“Minimal Evidence” Alcohol (As Opposed To Repeated Brain Trauma) Responsible For Athlete Cognitive Problems

It is well documented that many athletes in contact and combat sports suffer long term cognitive problems. CTE is real. Its link to repeated head hits is now so well established that both the CDC and NIH admit that it is ’caused’ be repeated concussive and sub concussive blows.

Despite knowledge of CTE (or ‘punch drunk’ as it was initially labelled) and its relationship to repeated head trauma being almost a century old some skeptics still exist. One of the common talking points of some CTE skeptics is that alcohol abuse, not serial brain trauma, is responsible for the cognitive decline in athletes. A study was published in the New Zealand Journal of Sports medicine showing just how thin this theory is.

The study, titled Is there a link between alcohol use and long-term cognitive or neuropathological outcomes in athletes
with a history of mild traumatic brain injury? A systematic review
, involved an in depth review of the publsibhed literatuyre addressing such a potential link. After drilling through the existing research they found only 5 articles of any subtance address the topic. And those found very little connection.

The full abstract reads as follows:

ABSTRACT
Background
Alcohol has been proposed as a risk factor for brain health in sport and is a known risk factor for dementia in the general population.
However, any link between alcohol and long-term health effects observed in athletes who have experienced multiple mild traumatic
brain injuries (mTBI) remains unclear.

Objective
This systemic review explored links between alcohol use and clinical presentation of cognitive and neuropathological outcomes in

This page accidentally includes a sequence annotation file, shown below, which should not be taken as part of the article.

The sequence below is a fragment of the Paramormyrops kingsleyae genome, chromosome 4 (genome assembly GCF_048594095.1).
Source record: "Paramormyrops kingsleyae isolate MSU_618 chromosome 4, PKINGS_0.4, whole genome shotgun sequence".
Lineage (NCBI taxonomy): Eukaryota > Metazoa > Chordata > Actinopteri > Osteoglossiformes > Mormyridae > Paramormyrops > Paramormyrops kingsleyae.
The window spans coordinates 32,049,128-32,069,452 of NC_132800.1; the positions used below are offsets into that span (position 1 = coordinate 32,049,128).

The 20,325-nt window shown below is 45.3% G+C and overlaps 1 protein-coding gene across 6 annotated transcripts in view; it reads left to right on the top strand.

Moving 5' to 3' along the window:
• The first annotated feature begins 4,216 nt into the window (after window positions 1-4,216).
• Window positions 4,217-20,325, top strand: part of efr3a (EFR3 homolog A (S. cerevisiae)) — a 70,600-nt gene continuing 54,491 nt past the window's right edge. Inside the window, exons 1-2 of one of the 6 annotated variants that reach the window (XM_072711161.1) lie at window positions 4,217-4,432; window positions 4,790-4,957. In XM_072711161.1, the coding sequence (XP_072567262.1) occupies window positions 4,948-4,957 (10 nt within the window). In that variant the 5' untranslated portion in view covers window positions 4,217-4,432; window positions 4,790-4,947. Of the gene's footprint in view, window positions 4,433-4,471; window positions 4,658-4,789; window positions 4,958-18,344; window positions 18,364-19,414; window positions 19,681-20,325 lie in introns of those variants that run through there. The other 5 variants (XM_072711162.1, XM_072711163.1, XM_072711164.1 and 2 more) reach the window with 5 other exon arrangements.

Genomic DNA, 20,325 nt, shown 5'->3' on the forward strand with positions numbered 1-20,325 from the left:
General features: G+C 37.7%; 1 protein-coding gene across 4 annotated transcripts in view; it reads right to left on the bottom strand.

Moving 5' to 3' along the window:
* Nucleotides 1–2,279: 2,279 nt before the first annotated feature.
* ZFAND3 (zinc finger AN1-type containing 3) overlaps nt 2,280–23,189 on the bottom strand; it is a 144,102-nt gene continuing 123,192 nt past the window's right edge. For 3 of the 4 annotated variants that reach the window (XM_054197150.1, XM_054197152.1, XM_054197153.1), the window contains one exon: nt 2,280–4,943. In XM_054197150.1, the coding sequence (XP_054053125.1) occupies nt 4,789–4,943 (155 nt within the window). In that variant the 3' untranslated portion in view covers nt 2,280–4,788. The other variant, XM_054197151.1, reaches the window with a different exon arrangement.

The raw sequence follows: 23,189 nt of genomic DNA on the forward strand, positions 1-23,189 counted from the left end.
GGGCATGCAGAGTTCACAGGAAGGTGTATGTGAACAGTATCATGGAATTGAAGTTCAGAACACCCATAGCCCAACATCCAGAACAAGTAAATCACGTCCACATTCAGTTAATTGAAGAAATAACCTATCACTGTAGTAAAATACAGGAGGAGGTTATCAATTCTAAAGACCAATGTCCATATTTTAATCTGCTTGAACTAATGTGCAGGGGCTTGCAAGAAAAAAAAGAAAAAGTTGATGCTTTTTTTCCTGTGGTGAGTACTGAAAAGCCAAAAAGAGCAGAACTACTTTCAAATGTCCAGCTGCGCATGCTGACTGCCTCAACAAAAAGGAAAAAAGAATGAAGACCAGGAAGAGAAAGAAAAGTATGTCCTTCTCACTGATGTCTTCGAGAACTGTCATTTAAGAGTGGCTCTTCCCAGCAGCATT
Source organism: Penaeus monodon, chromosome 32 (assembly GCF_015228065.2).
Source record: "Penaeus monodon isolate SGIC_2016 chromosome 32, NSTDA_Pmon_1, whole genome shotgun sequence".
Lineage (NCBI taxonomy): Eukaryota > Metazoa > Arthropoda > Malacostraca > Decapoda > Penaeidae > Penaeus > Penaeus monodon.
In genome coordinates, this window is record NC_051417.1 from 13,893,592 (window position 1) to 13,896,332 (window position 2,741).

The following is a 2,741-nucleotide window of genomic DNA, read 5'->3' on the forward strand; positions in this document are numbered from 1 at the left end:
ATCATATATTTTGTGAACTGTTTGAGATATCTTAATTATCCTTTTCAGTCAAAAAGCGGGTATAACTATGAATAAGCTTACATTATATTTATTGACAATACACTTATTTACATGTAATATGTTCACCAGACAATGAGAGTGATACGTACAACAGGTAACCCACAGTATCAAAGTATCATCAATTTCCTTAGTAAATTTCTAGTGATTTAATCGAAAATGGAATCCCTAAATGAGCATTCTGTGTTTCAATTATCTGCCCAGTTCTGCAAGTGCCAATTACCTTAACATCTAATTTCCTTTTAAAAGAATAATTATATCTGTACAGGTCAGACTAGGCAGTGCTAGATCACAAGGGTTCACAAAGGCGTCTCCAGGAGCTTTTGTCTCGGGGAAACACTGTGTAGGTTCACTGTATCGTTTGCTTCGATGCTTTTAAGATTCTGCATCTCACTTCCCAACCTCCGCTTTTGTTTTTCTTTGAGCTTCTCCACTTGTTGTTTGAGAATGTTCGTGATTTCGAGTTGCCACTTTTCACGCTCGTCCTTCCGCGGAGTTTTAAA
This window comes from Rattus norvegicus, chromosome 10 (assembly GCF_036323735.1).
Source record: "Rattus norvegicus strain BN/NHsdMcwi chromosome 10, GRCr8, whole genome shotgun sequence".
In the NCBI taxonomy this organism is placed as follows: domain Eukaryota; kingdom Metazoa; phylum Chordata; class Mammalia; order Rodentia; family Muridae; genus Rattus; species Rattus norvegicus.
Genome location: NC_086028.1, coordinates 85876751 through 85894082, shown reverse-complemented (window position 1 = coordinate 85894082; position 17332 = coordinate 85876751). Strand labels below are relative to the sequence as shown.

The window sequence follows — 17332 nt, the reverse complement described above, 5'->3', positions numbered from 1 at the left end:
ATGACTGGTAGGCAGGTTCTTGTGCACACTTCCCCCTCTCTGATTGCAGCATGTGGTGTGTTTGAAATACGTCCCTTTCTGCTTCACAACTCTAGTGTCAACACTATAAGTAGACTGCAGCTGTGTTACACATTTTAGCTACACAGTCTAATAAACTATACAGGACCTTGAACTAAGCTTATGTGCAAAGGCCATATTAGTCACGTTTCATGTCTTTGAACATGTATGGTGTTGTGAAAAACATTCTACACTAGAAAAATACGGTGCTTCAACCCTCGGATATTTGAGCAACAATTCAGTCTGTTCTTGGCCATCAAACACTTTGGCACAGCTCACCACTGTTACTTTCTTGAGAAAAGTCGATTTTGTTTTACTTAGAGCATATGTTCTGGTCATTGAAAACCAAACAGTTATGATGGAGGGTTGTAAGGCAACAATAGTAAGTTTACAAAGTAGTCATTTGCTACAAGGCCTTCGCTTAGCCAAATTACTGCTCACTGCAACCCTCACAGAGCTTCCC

athletes with a history of mTBI.

Methods
Systemic searches of library databases from 1970s’ using search terms related to contact sports, athletes, traumatic brain injury/
concussion, neurodegenerative diseases, and alcohol. Studies needed to present results on: 1) Sportspeople engaged in at least one
competitive season of sport; 2) Alcohol use or alcoholism; 3) Participants with a history of mTBI or repeated head impact sustained
from sports participation; 4) At least one cognitive or neuropathological outcome; 5) Published in English in a peer-reviewed journal.
Data were extracted into a standardised spreadsheet. Included studies were appraised using the British Medical Journal Appraisal
Tool for Cross-Sectional Studies.


Results

Only five articles presented results directly linking alcohol use with a cognitive or neuropathological outcome despite 101
articles discussing possible links. Quality of evidence in the five studies was moderate. One study reported an association between
alcohol use and immediate memory (cognitive functioning). Brain scanning results showed an association between alcohol use and
glutamate in athletes, however, more associaGons with white and grey maYer were observed in controls. Only one study revealed
higher rates of antemortem alcohol use in chronic traumatic encephalopathy (CTE) cases.

Conclusions

There was minimal evidence showing the relative contribution of alcohol on cognitive and neuropathological outcomes
specifically in athletes with a history of mTBI.

Key Points
· Only five articles presented results directly linking alcohol use and cognitive and neuropathological outcomes in athletes with a
history of mTBI.
· There was little evidence to suggest a link between alcohol and longer-term cognitive functioning in athletes with a history of mTBI.
· There was minimal evidence from studies exploring links between alcohol use and neuropathological outcomes including
magnetic resonance imaging, magnetic resonance spectroscopy and CTE diagnosis. Based on one study there was slight evidence
of alcohol use as a modifier for tauopathy or increased likelihood of CTE for athlete cases.
· No studies were identified examining a link between alcohol and demenGa in athletes with a history of mTBI.
· There was minimal evidence on the relative contribution of alcohol on long-term brain health in athletes with a history of mTB

Advertisement

Leave a Reply

Fill in your details below or click an icon to log in:

WordPress.com Logo

You are commenting using your WordPress.com account. Log Out /  Change )

Facebook photo

You are commenting using your Facebook account. Log Out /  Change )

Connecting to %s